Gyula the swap child

Childhood and youth among the Danube Swabians

07.11.14 - 03.05.15

How do children and young people develop in a multicultural environment? The Danube Swabian history gives many answers to this question. In the exhibition, girls and boys talked about what they experienced in the past. How do children and young people develop in a multicultural society? What is it that shapes you? Which values, rules and mechanisms determine your growth?

The exhibition unfolded a diverse panorama of answers by telling Danube Swabian life stories. In the orderly society before the Second World War, the boundaries of which were often narrowed down by family, church and school, colorful splinters flash up: friendship and children’s games, adventure and curiosity, love and boldness.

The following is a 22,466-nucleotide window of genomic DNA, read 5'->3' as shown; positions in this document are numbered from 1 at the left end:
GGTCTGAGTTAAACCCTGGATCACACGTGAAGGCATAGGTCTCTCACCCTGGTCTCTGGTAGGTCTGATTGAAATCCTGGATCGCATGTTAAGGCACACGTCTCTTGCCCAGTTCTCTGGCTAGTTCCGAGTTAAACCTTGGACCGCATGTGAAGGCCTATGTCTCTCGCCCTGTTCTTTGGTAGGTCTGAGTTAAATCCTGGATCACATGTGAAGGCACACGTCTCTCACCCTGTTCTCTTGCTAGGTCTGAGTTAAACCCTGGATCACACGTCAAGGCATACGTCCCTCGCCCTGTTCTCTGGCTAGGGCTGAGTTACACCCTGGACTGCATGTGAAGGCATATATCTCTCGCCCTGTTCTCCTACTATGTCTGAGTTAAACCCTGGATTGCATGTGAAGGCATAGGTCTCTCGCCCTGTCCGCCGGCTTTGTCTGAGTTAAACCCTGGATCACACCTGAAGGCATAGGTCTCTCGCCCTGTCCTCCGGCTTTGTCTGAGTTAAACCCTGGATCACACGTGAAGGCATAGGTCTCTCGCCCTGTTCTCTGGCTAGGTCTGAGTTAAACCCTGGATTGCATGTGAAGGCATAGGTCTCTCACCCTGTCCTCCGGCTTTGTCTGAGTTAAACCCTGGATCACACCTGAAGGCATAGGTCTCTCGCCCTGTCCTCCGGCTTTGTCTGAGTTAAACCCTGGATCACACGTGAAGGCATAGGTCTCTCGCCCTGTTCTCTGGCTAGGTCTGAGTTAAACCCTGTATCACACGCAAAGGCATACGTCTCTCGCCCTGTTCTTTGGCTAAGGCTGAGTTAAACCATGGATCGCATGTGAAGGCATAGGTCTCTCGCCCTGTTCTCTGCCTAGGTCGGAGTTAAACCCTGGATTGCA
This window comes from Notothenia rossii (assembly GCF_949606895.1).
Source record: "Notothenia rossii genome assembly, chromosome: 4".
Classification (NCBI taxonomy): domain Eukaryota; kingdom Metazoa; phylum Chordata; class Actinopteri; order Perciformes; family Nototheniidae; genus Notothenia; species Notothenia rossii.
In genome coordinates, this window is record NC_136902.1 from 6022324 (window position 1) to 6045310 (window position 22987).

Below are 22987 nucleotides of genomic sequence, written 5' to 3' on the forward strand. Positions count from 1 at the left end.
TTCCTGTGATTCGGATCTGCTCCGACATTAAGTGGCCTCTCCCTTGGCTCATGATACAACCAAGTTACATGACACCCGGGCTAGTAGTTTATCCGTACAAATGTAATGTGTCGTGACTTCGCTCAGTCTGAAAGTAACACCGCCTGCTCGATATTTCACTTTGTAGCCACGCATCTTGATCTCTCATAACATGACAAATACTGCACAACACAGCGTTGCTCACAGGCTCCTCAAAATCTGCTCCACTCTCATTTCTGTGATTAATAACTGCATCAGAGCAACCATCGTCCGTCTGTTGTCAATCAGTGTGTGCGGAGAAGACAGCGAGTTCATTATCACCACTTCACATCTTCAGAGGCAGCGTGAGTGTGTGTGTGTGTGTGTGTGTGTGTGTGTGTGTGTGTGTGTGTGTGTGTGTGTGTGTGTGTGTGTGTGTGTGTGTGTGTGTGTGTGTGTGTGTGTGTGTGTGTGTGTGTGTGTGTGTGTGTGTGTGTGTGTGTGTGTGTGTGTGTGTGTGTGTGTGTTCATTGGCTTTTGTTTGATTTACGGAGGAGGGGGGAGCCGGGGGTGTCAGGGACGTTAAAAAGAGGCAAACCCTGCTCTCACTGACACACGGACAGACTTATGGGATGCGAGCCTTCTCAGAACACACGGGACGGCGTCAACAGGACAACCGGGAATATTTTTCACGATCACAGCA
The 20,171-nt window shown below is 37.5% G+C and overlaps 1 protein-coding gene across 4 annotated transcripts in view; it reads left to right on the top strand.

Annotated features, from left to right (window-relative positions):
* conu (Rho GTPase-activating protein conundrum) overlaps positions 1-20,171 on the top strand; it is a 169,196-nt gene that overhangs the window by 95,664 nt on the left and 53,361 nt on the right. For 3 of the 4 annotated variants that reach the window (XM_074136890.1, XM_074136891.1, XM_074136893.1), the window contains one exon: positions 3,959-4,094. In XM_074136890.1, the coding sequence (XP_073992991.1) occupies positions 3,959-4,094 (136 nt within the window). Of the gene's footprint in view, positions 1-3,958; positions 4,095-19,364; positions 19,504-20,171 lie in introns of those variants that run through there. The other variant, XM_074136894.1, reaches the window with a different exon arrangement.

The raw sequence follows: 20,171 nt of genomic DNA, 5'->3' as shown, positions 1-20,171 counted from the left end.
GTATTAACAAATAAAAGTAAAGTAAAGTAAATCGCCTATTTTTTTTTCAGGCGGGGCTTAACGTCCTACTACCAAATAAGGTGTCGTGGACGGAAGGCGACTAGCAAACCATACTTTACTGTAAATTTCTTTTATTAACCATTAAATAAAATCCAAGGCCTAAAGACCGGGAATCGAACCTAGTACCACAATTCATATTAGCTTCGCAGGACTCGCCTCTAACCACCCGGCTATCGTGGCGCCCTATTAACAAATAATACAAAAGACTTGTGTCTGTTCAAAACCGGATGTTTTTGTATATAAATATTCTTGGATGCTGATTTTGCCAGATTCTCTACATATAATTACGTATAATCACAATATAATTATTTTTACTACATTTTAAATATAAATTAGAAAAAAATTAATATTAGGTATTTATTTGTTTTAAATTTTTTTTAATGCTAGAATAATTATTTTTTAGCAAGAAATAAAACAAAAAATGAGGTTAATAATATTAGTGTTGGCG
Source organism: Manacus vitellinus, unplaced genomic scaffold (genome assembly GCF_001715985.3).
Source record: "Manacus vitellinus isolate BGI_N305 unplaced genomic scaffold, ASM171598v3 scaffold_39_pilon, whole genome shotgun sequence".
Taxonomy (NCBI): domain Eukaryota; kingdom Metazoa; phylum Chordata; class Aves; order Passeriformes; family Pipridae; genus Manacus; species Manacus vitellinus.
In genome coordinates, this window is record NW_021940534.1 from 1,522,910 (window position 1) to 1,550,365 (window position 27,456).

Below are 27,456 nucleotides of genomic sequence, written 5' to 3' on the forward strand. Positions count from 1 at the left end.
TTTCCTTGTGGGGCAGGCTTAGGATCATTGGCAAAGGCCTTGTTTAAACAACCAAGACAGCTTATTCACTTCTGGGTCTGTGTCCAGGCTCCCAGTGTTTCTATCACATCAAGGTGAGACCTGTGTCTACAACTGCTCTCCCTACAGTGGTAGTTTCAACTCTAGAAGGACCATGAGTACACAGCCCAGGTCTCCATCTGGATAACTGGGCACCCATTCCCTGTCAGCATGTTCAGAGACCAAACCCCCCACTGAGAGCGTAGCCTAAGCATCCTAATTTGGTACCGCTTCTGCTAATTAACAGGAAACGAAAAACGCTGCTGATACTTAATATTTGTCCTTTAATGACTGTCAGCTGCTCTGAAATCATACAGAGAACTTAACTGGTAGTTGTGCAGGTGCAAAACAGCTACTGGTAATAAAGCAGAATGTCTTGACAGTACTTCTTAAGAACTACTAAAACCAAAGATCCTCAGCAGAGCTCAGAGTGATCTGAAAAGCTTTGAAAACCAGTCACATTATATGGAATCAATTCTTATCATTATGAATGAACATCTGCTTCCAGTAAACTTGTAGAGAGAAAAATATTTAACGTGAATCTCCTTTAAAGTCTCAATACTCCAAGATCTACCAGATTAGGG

There were, for example, the exchange children to be discovered: Parents of different ethnic groups (often German and Hungarian) took each other’s children in so that they could get to know the other language and way of life. As modern as this practice appears, other traditions seem distant to us. Girls often marry at the age of 15.

No, it wasn’t an ideal world. Children and young people were not spared the horror and violence that the Second World War brought to the Danube Swabian settlement areas. How did you process what you experienced? How did they become the people who can still tell us about back then?

The exhibition was funded by the Commissioner for Culture and the Media.